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Beginners guide to Commix

Hello, aspiring ethical hackers. In one of our previous blogposts, you learnt what is command injection, types of command injection etc. In this blogpost, you will learn about Commix, a tool that is used to automatically exploit command injection vulnerability.

Commix, which is short for (comm) and (injection) e(x)ploiter is an open source pen testing tool written by Anastasior Stasinopolos that is useful in automatically detecting and exploiting command injection vulnerabilities. Written in Python, commix can be installed on any platform that supports Python.

On pen testing distros like Kali Linux, commix is installed by default. So, we will be using it for this tutorial. As target, we will be using mutillidae in Metasploitable 2. Mutillidae, is an intentionally vulnerable web application for practicing ethical hacking. See how to install Metasploitable 2 in virtualBox and set up a virtual hacking lab.

A webpage “dns-lookup.php” in mutillidae has a command injection vulnerability in the Hostname/IP field. These vulnerabilities can be detected using web vulnerability scanners like OWASP ZAP (aka zaproxy), Nikto, Burpsuite etc.

What this webpage does is when you provide an IP or hostname, it performs a DNS lookup of that IP or hostname (For example, we have used it on google.com).

This is its name functioning but when you join another command to the IP/hostname using ampersand as shown below, it also executes that command as shown below.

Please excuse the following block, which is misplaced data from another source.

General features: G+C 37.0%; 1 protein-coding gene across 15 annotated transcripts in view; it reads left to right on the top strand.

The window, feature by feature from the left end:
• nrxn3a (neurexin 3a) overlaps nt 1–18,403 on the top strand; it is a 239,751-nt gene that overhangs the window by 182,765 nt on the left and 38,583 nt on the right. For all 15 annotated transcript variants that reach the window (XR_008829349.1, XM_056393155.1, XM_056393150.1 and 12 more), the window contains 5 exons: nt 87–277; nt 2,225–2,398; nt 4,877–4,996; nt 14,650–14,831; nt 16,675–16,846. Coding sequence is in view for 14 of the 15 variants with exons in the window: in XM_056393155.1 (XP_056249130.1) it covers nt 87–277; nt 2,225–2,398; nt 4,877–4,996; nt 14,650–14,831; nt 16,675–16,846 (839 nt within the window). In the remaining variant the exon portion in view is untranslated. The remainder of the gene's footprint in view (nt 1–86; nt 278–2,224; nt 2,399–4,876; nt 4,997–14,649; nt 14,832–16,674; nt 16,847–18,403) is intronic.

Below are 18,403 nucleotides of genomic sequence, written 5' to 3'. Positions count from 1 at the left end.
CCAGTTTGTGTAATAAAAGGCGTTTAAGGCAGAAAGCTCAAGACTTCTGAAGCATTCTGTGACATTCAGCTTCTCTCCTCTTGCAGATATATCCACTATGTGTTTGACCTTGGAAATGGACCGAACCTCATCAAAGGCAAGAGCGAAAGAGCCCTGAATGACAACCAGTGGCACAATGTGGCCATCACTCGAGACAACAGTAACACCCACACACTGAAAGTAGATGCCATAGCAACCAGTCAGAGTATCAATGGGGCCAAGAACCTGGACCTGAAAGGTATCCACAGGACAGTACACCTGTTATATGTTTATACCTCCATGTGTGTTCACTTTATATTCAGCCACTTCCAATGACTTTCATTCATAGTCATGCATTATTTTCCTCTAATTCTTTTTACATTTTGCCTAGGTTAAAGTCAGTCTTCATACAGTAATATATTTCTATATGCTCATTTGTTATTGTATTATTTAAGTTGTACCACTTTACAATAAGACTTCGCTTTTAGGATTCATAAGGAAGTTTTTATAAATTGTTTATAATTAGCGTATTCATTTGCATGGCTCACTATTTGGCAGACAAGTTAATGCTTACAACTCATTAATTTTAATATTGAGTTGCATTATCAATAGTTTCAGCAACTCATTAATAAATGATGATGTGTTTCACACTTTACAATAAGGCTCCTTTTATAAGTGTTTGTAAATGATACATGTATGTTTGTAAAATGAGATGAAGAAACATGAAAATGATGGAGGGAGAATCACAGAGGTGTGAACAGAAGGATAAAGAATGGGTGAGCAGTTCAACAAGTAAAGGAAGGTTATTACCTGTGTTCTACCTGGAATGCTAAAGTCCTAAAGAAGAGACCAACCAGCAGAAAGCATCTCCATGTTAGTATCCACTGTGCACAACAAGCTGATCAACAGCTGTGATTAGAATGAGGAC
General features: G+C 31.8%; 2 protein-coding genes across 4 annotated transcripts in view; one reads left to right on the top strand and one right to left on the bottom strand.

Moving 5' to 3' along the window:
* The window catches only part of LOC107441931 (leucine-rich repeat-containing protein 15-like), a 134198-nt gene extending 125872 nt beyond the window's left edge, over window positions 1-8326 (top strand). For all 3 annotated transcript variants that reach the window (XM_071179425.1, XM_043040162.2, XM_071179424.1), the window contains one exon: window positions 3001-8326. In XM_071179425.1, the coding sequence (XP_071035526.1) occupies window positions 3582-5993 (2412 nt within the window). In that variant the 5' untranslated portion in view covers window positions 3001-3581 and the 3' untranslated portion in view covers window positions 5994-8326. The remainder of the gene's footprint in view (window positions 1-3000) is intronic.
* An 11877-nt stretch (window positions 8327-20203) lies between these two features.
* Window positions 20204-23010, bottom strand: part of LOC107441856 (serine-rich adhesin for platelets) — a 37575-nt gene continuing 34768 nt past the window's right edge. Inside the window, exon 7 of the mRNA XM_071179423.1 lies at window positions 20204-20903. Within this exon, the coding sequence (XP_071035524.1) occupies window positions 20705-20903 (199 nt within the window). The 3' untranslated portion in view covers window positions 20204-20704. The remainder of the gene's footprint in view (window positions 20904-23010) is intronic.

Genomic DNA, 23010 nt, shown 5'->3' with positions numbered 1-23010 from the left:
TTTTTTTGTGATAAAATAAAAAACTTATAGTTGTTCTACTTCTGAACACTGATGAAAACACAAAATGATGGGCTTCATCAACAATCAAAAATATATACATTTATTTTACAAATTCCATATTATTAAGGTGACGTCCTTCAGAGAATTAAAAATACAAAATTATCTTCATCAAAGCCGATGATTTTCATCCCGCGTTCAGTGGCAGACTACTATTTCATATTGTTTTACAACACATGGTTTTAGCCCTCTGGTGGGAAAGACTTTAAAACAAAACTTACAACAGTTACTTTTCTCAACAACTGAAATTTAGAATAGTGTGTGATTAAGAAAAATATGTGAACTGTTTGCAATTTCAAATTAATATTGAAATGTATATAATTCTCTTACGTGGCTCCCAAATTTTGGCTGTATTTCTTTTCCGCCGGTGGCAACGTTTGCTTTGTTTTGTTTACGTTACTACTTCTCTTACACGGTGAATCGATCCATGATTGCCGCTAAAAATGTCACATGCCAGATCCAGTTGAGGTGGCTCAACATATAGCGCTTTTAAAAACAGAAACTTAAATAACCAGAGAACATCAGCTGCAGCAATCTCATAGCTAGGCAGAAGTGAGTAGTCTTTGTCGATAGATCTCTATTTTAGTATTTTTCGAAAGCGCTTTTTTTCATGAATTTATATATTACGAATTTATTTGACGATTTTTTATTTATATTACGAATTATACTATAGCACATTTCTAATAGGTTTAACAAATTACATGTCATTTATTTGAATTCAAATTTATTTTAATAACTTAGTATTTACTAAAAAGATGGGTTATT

Commix allows us to exploit this vulnerability automatically. To do this, with commix, we need information about the parameter being sent while sending this query. This can be achieved by using OWASP ZAP as an intercepting proxy. See how to set OWASP ZAP as an intercepting proxy.

The target can be specified in commix using the “-u” option and POST data can be specified using “–data” option as shown below.

When you execute this command, commix will prompt you to set cookies. Cookies are not needed in this case.

Then, commix says the parameters we are testing is vulnerable to command injection and it will prompt you for a pseudo-terminal access.

Selecting ‘Yes” will give us access to the commix shell a shown below.

Apart from giving you a terminal on the target system, commix provides a lot of enumeration options. Let’s see some of them here.

–hostname

It retrieves the hostname of the target system.

–current-user

This command retrieves the current user on the target system.

–is-root

This command checks if the current user has root privileges.

–is-admin

This command checks if the current user has admin privileges.

–sys-info

As you might have guessed by now, this command retrieves the system information of the target.

–users

This command retrieves all the users on the target system.

–passwords

This command retrieves passwords of all the users on the system.

Here, of course we did not get any password hashes, as we do not have enough privileges to get those.

–privileges

This command retrieves the privileges of all the users on the target system.

–ps-version

This command retrieves the version of the PowerShell installed on the target system.

–all

Instead of enumerating each item separately, you can retrieve all the information from the target system using the “–all” option.

–os-cmd

This command is used to execute a single operating system command on the target system. For example, let’s execute “ls” command on the target system.

–os=

This command is used to force the backend operating system (For example, Windows or UNIX.

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